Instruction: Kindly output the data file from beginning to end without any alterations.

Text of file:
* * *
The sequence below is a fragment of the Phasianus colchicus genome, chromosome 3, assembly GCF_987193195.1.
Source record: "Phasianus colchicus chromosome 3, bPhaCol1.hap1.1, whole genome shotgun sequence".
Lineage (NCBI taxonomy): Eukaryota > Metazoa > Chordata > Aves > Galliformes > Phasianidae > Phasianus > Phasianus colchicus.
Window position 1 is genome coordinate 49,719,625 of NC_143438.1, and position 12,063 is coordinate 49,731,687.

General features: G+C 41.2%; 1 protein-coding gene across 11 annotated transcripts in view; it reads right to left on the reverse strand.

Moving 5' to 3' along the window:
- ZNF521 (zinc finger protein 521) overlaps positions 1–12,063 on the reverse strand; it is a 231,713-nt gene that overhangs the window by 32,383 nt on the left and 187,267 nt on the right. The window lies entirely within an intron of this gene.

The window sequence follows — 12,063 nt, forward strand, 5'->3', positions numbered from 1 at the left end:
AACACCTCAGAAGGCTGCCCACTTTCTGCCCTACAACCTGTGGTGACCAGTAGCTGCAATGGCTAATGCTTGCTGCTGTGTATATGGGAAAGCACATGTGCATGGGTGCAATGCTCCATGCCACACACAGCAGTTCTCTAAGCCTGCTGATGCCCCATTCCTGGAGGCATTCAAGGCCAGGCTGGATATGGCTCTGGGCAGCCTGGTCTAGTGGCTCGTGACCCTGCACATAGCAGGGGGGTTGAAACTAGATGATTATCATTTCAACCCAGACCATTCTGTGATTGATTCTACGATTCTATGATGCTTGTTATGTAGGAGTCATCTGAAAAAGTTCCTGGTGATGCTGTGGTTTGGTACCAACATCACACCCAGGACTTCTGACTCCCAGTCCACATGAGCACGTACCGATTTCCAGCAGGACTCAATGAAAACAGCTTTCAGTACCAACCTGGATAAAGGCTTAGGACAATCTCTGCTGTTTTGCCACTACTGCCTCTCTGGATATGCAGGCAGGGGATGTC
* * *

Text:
The sequence below is a fragment of the Phasianus colchicus genome, chromosome 3, assembly GCF_987193195.1.
Source record: "Phasianus colchicus chromosome 3, bPhaCol1.hap1.1, whole genome shotgun sequence".
Lineage (NCBI taxonomy): Eukaryota > Metazoa > Chordata > Aves > Galliformes > Phasianidae > Phasianus > Phasianus colchicus.
Window position 1 is genome coordinate 49,719,625 of NC_143438.1, and position 12,063 is coordinate 49,731,687.

General features: G+C 41.2%; 1 protein-coding gene across 11 annotated transcripts in view; it reads right to left on the reverse strand.

Moving 5' to 3' along the window:
- ZNF521 (zinc finger protein 521) overlaps positions 1–12,063 on the reverse strand; it is a 231,713-nt gene that overhangs the window by 32,383 nt on the left and 187,267 nt on the right. The window lies entirely within an intron of this gene.

The window sequence follows — 12,063 nt, forward strand, 5'->3', positions numbered from 1 at the left end:
AACACCTCAGAAGGCTGCCCACTTTCTGCCCTACAACCTGTGGTGACCAGTAGCTGCAATGGCTAATGCTTGCTGCTGTGTATATGGGAAAGCACATGTGCATGGGTGCAATGCTCCATGCCACACACAGCAGTTCTCTAAGCCTGCTGATGCCCCATTCCTGGAGGCATTCAAGGCCAGGCTGGATATGGCTCTGGGCAGCCTGGTCTAGTGGCTCGTGACCCTGCACATAGCAGGGGGGTTGAAACTAGATGATTATCATTTCAACCCAGACCATTCTGTGATTGATTCTACGATTCTATGATGCTTGTTATGTAGGAGTCATCTGAAAAAGTTCCTGGTGATGCTGTGGTTTGGTACCAACATCACACCCAGGACTTCTGACTCCCAGTCCACATGAGCACGTACCGATTTCCAGCAGGACTCAATGAAAACAGCTTTCAGTACCAACCTGGATAAAGGCTTAGGACAATCTCTGCTGTTTTGCCACTACTGCCTCTCTGGATATGCAGGCAGGGGATGTC